Although it may be derailed by any deterioration in financial markets it appears that a new raft of competitors may be due to enter Australian banking. Following their peers in the UK, finance website the Motley Fool detailed reports of moves by Australia's big 2 supermarket groups, Coles and Woolworths to start offering fuller service banking services:
(ASX:WES), the parent company of supermarket retailer Coles, will need to set aside at least $50 million if it wants to be successful with its application for a banking licence.
Coles wants to offer savings account to its customers under its own name, rather than in partnership with a bank, according to the Australian Financial Review. The Australian Prudential Regulation Authority (APRA) has strict rules for companies wanting to hold a banking licence or operate as an Authorised Deposit-taking Institutions (ADI), including holding at minimum of $50 million in Tier 1 Capital.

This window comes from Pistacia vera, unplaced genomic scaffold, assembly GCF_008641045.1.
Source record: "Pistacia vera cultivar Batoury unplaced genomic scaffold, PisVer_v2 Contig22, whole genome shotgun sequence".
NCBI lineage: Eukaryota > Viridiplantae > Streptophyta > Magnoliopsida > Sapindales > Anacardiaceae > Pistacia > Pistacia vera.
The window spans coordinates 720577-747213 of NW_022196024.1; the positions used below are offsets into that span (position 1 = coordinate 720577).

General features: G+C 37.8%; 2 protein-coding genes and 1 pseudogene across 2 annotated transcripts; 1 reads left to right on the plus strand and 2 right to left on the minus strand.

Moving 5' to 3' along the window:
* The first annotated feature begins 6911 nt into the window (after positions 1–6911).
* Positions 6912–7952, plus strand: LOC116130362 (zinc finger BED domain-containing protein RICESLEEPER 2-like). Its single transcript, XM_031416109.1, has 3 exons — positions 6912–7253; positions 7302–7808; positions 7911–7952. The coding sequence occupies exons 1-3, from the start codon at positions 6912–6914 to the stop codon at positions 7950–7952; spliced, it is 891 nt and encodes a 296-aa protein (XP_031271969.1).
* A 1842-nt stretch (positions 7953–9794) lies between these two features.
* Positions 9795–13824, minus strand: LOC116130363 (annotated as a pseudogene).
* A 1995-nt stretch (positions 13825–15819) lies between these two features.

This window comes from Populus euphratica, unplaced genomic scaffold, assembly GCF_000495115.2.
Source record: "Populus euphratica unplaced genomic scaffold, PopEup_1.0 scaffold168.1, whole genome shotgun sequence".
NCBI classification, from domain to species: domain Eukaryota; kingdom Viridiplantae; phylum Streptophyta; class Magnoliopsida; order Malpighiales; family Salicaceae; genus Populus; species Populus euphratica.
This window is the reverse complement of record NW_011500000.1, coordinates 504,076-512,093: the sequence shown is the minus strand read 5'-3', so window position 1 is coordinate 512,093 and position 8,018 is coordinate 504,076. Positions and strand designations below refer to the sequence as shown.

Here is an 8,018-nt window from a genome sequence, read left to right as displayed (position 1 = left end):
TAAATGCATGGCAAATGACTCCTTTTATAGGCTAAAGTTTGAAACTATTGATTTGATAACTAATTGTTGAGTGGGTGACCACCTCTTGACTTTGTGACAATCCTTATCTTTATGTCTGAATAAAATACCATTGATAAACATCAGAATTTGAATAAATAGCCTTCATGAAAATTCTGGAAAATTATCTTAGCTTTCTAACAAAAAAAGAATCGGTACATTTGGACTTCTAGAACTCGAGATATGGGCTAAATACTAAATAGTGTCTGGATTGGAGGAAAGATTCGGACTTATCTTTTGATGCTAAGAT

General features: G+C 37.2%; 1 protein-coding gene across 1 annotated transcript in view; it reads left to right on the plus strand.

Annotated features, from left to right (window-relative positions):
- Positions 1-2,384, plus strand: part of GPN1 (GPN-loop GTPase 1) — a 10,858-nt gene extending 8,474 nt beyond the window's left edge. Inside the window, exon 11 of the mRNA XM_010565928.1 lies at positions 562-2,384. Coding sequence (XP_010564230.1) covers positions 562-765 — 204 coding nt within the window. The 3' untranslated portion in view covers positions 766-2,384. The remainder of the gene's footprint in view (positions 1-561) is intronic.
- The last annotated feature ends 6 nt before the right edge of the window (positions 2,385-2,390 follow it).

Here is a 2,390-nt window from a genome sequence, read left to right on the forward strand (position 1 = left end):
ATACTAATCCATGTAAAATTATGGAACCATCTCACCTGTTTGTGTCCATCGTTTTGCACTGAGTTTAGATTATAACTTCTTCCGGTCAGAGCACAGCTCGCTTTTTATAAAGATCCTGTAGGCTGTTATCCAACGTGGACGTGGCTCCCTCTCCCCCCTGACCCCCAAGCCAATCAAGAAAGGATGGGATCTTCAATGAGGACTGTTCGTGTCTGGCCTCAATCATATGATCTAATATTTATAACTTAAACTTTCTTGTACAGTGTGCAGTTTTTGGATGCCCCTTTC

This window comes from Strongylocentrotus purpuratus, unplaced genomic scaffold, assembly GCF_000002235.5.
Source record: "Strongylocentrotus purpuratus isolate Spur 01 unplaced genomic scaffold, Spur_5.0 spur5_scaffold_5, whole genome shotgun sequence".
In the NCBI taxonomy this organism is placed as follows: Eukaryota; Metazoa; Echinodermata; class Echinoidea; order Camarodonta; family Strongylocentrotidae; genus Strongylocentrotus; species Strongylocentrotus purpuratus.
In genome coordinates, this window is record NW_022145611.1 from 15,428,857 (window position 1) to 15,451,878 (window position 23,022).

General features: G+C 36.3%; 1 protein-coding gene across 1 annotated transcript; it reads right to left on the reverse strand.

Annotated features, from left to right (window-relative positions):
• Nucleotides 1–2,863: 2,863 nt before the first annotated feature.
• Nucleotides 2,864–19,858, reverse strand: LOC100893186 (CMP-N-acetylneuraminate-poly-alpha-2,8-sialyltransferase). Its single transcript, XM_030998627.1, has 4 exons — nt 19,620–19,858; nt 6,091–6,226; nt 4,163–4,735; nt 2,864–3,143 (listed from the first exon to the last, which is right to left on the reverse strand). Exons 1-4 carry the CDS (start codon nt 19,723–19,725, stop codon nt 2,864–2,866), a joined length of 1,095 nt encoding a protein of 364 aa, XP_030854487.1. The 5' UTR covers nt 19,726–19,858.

But it could have a major impact on Australia’s banks, by increasing competition for savings – an increasingly important source of funding for the major banks – as well as competition for mortgages and personal loans, should Coles role out the full ‘Tesco model’. The big four banks, (ASX:ANZ), (ASX:CBA), (ASX:NAB) and (ASX:WBC) get around 60% of their current funding from deposits, and control an estimated 80-90% of the mortgage market.(here)As this blog has argued for more competition in Australian banking, this is a welcome development...